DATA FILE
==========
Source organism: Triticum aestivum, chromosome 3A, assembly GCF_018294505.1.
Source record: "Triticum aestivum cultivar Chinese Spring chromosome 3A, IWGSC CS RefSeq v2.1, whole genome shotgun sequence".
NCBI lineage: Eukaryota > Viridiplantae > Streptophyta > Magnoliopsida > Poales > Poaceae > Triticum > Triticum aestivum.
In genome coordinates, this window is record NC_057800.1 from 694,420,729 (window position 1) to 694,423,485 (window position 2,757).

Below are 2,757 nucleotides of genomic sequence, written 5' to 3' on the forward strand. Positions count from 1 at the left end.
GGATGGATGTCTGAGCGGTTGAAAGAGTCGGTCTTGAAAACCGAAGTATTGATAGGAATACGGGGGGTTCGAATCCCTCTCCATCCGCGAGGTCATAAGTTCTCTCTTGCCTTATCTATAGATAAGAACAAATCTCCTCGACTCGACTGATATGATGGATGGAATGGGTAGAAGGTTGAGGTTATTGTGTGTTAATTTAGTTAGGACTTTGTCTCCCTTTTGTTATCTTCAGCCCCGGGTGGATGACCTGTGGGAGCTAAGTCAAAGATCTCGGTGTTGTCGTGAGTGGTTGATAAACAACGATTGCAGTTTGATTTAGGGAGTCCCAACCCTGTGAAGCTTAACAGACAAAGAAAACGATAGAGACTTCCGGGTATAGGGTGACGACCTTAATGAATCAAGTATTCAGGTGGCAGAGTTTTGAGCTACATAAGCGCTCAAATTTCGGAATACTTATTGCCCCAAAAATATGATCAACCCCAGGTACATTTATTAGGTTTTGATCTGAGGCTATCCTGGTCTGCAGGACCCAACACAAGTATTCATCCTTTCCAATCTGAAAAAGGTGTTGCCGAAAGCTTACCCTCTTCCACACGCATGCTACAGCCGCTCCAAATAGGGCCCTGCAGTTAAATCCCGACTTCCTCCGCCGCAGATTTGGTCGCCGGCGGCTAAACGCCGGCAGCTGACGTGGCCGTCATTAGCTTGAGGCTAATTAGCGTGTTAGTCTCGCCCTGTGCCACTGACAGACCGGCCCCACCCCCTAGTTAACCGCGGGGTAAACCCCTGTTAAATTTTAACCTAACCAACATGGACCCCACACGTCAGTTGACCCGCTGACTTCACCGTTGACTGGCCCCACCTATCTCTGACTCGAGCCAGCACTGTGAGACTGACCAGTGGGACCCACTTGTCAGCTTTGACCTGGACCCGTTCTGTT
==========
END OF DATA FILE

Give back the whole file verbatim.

Source organism: Triticum aestivum, chromosome 3A, assembly GCF_018294505.1.
Source record: "Triticum aestivum cultivar Chinese Spring chromosome 3A, IWGSC CS RefSeq v2.1, whole genome shotgun sequence".
NCBI lineage: Eukaryota > Viridiplantae > Streptophyta > Magnoliopsida > Poales > Poaceae > Triticum > Triticum aestivum.
In genome coordinates, this window is record NC_057800.1 from 694,420,729 (window position 1) to 694,423,485 (window position 2,757).

Below are 2,757 nucleotides of genomic sequence, written 5' to 3' on the forward strand. Positions count from 1 at the left end.
GGATGGATGTCTGAGCGGTTGAAAGAGTCGGTCTTGAAAACCGAAGTATTGATAGGAATACGGGGGGTTCGAATCCCTCTCCATCCGCGAGGTCATAAGTTCTCTCTTGCCTTATCTATAGATAAGAACAAATCTCCTCGACTCGACTGATATGATGGATGGAATGGGTAGAAGGTTGAGGTTATTGTGTGTTAATTTAGTTAGGACTTTGTCTCCCTTTTGTTATCTTCAGCCCCGGGTGGATGACCTGTGGGAGCTAAGTCAAAGATCTCGGTGTTGTCGTGAGTGGTTGATAAACAACGATTGCAGTTTGATTTAGGGAGTCCCAACCCTGTGAAGCTTAACAGACAAAGAAAACGATAGAGACTTCCGGGTATAGGGTGACGACCTTAATGAATCAAGTATTCAGGTGGCAGAGTTTTGAGCTACATAAGCGCTCAAATTTCGGAATACTTATTGCCCCAAAAATATGATCAACCCCAGGTACATTTATTAGGTTTTGATCTGAGGCTATCCTGGTCTGCAGGACCCAACACAAGTATTCATCCTTTCCAATCTGAAAAAGGTGTTGCCGAAAGCTTACCCTCTTCCACACGCATGCTACAGCCGCTCCAAATAGGGCCCTGCAGTTAAATCCCGACTTCCTCCGCCGCAGATTTGGTCGCCGGCGGCTAAACGCCGGCAGCTGACGTGGCCGTCATTAGCTTGAGGCTAATTAGCGTGTTAGTCTCGCCCTGTGCCACTGACAGACCGGCCCCACCCCCTAGTTAACCGCGGGGTAAACCCCTGTTAAATTTTAACCTAACCAACATGGACCCCACACGTCAGTTGACCCGCTGACTTCACCGTTGACTGGCCCCACCTATCTCTGACTCGAGCCAGCACTGTGAGACTGACCAGTGGGACCCACTTGTCAGCTTTGACCTGGACCCGTTCTGTT